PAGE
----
Ohio Republicans are poised to pass a new round of restrictive voting laws this week. Taken together, the measures could limit access to the ballot in this year’s midterms and the 2016 presidential race, and revive the obscenely long lines at the polls that plagued the Buckeye State a decade ago. No Republican has ever won the White House without winning Ohio, and it remains the single most pivotal state in presidential elections. That status is giving an added intensity to the battle over voting rights there. The Ohio House could vote as soon as Wednesday on two GOP-backed bills. One would cut early voting from 35 to 28 or 29 days. More importantly, it would end the so-called “Golden Week” period when Ohioans can register and vote on the same day—a key way to bring new voters into the process.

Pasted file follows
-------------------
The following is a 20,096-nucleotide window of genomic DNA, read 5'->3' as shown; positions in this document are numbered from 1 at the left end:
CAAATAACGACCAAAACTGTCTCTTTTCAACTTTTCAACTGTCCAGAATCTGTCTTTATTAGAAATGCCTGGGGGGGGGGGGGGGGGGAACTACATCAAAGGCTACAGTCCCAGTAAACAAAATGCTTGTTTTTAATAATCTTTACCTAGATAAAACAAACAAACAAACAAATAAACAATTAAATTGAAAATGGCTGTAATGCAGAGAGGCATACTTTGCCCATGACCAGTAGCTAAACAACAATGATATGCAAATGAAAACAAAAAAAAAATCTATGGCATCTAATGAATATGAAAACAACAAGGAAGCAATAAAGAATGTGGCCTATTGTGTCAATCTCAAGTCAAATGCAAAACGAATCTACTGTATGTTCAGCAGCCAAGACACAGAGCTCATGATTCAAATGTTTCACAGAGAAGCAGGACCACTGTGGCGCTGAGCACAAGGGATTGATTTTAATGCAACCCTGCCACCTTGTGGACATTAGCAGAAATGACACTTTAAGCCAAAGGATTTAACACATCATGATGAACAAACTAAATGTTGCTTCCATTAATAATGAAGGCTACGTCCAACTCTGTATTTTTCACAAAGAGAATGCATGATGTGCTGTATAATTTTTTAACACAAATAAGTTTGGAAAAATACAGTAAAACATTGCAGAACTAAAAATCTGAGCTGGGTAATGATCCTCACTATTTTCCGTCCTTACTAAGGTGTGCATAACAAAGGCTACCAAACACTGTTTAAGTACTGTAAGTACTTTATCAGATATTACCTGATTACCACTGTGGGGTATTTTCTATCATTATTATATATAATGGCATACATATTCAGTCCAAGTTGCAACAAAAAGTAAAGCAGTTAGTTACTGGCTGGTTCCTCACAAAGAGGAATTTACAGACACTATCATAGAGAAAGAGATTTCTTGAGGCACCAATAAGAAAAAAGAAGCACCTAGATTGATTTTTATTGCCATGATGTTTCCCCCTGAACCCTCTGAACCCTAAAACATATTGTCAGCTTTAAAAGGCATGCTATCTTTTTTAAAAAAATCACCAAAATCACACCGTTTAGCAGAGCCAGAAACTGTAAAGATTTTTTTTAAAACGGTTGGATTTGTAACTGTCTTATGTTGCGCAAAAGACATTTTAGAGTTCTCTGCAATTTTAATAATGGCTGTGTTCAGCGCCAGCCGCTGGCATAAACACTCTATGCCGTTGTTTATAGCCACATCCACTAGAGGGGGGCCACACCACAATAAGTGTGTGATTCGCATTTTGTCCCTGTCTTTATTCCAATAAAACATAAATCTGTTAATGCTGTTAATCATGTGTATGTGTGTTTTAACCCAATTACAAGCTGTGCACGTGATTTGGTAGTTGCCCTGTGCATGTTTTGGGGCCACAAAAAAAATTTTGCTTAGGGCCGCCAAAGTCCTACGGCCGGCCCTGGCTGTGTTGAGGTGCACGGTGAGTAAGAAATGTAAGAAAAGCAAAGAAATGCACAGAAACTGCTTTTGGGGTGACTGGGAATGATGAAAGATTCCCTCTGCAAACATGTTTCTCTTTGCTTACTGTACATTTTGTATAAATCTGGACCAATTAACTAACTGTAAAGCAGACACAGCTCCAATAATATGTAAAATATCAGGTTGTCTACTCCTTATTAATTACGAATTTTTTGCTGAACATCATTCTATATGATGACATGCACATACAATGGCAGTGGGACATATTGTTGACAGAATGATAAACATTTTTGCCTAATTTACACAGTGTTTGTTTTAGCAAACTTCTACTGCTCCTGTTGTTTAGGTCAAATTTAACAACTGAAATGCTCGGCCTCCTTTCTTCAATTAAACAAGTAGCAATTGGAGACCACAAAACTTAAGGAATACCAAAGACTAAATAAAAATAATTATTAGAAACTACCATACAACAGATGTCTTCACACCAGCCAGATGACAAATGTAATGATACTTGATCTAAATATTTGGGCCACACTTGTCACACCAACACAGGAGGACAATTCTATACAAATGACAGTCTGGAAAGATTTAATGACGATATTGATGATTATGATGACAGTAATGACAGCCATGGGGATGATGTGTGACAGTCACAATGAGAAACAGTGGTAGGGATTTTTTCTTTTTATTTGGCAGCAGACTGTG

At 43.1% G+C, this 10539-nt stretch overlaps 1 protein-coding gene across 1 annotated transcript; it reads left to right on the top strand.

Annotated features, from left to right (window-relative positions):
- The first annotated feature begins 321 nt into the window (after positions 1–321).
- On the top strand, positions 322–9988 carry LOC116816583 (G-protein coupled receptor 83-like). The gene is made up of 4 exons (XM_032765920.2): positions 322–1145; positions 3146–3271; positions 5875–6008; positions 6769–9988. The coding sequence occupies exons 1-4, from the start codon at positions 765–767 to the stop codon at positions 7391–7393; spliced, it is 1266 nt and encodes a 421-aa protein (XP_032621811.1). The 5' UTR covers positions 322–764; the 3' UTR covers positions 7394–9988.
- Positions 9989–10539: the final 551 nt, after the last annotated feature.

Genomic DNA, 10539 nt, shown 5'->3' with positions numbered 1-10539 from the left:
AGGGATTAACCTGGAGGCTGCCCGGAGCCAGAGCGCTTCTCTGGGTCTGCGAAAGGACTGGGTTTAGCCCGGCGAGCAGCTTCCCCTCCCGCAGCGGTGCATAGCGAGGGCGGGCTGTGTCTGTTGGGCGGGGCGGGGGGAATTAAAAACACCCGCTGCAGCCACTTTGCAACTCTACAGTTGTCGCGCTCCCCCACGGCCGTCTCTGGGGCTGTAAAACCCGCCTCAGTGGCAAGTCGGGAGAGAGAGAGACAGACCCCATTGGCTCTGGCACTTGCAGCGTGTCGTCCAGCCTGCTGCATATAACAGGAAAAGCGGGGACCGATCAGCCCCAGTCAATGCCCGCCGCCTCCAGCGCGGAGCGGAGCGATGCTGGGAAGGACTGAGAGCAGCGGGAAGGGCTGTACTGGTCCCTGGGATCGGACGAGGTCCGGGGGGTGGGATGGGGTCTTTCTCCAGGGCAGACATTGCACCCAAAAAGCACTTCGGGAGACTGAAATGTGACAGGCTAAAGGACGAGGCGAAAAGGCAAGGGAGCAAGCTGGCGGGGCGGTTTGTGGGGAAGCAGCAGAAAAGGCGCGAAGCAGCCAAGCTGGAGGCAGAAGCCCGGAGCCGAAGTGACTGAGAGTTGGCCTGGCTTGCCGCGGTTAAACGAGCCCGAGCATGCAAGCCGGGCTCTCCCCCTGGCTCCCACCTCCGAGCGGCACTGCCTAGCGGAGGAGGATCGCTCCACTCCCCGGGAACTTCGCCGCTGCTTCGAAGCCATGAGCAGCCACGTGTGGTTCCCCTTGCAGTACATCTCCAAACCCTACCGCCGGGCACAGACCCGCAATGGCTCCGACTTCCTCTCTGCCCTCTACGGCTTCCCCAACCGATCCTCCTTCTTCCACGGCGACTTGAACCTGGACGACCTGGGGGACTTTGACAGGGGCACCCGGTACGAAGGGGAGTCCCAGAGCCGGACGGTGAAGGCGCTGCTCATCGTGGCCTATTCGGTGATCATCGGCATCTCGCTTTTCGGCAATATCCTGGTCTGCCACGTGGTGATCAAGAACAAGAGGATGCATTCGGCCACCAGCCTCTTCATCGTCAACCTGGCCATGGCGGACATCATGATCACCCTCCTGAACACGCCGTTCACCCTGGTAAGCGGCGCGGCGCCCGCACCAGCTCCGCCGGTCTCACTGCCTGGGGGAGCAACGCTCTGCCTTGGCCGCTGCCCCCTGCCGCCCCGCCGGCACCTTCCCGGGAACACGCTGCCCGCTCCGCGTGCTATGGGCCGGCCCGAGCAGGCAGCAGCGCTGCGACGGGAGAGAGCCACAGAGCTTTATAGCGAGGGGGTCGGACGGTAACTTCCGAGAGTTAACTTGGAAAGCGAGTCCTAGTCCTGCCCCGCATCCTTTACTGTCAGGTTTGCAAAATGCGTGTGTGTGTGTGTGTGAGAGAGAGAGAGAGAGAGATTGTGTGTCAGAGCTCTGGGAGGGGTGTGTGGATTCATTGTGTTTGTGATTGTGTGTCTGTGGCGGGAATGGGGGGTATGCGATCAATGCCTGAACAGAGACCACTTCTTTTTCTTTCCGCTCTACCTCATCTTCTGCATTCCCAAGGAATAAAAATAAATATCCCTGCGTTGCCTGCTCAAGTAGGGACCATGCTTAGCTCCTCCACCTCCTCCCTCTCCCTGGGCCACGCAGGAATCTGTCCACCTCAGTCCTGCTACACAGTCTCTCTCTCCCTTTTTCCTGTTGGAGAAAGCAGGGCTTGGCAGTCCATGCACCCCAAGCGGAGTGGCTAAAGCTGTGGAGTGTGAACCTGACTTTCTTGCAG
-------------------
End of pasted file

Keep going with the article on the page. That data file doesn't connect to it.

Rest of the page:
The other bill would put limits on the state’s successful absentee ballot program, forcing election officials to get approval from lawmakers before mailing out absentee ballots. Both bills are scheduled for hearings Tuesday, and have already passed the Senate.
A third bill scheduled for a Tuesday hearing and already passed by the Senate would make it harder for provisional ballots to be counted—though a full vote on that measure isn’t expected this week.
Republicans say cutting early voting and ending the Golden Week would save money and reduce the chances for fraud—though a thorough investigation by Secretary of State Jon Husted, a Republican, turned up almost no evidence of fraud. And they say the absentee ballot restrictions are needed to create uniformity among counties across the state.